Yesterday on Colorlines.com, Jorge Rivas wrote about the dearth of people of color at this year’s Oscars, and asked if we’re at the cusp of a downward trend back into Hollywood whiteness.
Though the spotlight shines brightest on narrative films, the Oscars also honor the year’s best documentaries and documentary shorts—and the story there is more complicated. So far, the cinema-industrial complex hasn’t found a way to keep brown people out of real life, so there’s plenty of people of color stories to root for.
The potential statue-nabbers this year all deal with race, explicitly or not. “Inside Job” investigates the economic collapse, including predatory loans; “Restrepo” spends time in Afghanistan’s trenches with a multiracial platoon of U.S. soldiers; and “Waste Land” and “Gasland” both tell human stories behind environmental dumping grounds. (The latter, “Gasland,” is getting hit by a lobbying campaign by gas companies to keep it out of the Oscars.) The lightest movie on the docket, “Exit Through the Gift Shop,” profiles anonymous street artist and immigration provocateur Banksy.
As with the rest of the Oscars, however, the people behind the cameras are overwhelmingly white. The problem is one of capital, both financial and invisible; you’ll get to the podium a lot quicker with a Blackberry full of old film-school chums and a family who can support you for a year with no day job. Even at a racially progressive indie festival like Sundance, the documentaries come mostly from white directors, despite a boom in stories about people of color. In a comment on our Oscar story yesterday, filmmaker and Colorlines reader CLineFilms makes some excellent points about whose lens is used to tell the stories:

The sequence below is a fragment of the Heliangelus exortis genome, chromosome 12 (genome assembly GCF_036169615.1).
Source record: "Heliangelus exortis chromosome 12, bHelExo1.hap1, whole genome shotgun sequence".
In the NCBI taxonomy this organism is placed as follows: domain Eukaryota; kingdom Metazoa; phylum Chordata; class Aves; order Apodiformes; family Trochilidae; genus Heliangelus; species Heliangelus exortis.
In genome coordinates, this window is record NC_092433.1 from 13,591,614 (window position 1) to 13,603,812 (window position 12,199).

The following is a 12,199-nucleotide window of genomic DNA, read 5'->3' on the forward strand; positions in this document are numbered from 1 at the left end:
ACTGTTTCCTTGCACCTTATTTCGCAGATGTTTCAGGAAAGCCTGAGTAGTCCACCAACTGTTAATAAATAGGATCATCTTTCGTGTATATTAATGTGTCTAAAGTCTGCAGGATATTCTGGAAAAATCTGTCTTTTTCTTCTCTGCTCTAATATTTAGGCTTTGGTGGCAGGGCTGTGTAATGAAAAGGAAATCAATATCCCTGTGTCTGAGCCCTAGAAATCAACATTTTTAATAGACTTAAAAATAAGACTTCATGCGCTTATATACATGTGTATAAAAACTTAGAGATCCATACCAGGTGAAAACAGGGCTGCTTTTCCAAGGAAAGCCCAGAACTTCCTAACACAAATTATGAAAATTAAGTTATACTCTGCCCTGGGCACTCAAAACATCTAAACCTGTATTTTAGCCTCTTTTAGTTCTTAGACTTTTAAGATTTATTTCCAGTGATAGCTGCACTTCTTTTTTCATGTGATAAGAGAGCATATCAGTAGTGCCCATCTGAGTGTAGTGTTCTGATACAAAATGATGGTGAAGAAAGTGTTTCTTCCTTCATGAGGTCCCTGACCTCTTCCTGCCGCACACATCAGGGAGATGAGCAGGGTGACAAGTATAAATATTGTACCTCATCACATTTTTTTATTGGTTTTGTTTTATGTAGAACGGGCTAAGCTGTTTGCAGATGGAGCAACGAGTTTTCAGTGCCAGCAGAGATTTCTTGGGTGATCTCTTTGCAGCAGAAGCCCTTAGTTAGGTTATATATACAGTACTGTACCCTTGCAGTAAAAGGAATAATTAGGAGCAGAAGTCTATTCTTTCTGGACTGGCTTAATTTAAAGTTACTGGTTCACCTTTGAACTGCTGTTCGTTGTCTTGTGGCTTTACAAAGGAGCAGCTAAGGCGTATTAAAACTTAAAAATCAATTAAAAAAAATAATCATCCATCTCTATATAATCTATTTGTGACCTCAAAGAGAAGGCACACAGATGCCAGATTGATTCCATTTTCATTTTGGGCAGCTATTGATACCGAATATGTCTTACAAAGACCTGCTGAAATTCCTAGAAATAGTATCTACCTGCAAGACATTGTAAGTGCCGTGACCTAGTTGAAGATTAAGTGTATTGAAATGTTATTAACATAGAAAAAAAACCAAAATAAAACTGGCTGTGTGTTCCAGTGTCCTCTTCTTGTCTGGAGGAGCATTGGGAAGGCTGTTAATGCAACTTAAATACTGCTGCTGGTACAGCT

In no way am I suggesting that white filmmakers should not make films that feature black people, or that those films are of less value than if black filmmakers made the same films. [But] the films and presence of black filmmakers at the festivals should be celebrated more and supported by industry programmers with the same level of enthusiasm afforded white filmmakers of the same caliber. … If there were a greater representation of films BY black filmmakers, then those films ABOUT black people, which are made by white directors, would also be less of an issue.
So with that in mind, let’s look at who’s not up for a statue, but who should be up in your Netflix queue.
SIX DOCUMENTARIES TO WATCH
The newest film from “Hoop Dreams” director Steve James gets in deep with a group of former Chicago gang leaders who’ve rededicated themselves to stopping gang violence in their neighborhoods.
Rare archival footage from the first years of the Black Power movement, focusing on luminaries like Angela Davis, Huey P. Newton, Bobby Seale, Stockley Carmichael, and Eldridge Cleaver.
A profile of Kevin Clash, the busiest black actor on television whose face you’ve never seen—because he’s the hand and voice behind Elmo.
British racial justice advocates trek through the U.S., learning how American community organizers have fought for fairness. In this trailer, you may recognize a bit of Melissa Harris-Perry’s keynote speech from Facing Race 2010!
A film exploring immigration through the stories of undocumented youth who are turning 18 and, notably, made in large part by the youth themselves.
A look into America’s broken immigration system through the lens of a husband whose wife and son are deported to Poland.